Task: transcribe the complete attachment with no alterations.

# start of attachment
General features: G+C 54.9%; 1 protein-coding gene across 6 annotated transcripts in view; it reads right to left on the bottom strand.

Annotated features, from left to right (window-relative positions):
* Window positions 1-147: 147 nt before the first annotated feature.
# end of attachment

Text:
General features: G+C 54.9%; 1 protein-coding gene across 6 annotated transcripts in view; it reads right to left on the bottom strand.

Annotated features, from left to right (window-relative positions):
* Window positions 1-147: 147 nt before the first annotated feature.